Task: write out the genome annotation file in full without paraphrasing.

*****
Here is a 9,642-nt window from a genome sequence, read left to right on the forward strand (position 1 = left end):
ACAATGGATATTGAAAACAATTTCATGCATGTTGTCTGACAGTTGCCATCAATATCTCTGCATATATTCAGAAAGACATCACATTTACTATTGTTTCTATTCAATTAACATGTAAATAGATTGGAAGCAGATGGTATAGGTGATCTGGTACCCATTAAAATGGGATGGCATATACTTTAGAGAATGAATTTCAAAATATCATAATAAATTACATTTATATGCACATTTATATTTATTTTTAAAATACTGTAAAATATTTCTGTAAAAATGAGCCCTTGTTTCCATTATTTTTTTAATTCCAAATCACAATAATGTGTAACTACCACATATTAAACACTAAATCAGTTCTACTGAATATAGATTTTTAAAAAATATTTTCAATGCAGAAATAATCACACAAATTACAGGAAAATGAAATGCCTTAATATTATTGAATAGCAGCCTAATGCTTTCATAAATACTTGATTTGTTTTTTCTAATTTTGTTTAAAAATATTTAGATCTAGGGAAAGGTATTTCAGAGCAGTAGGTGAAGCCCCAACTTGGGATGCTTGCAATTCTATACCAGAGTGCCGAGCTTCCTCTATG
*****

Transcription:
Here is a 9,642-nt window from a genome sequence, read left to right on the forward strand (position 1 = left end):
ACAATGGATATTGAAAACAATTTCATGCATGTTGTCTGACAGTTGCCATCAATATCTCTGCATATATTCAGAAAGACATCACATTTACTATTGTTTCTATTCAATTAACATGTAAATAGATTGGAAGCAGATGGTATAGGTGATCTGGTACCCATTAAAATGGGATGGCATATACTTTAGAGAATGAATTTCAAAATATCATAATAAATTACATTTATATGCACATTTATATTTATTTTTAAAATACTGTAAAATATTTCTGTAAAAATGAGCCCTTGTTTCCATTATTTTTTTAATTCCAAATCACAATAATGTGTAACTACCACATATTAAACACTAAATCAGTTCTACTGAATATAGATTTTTAAAAAATATTTTCAATGCAGAAATAATCACACAAATTACAGGAAAATGAAATGCCTTAATATTATTGAATAGCAGCCTAATGCTTTCATAAATACTTGATTTGTTTTTTCTAATTTTGTTTAAAAATATTTAGATCTAGGGAAAGGTATTTCAGAGCAGTAGGTGAAGCCCCAACTTGGGATGCTTGCAATTCTATACCAGAGTGCCGAGCTTCCTCTATG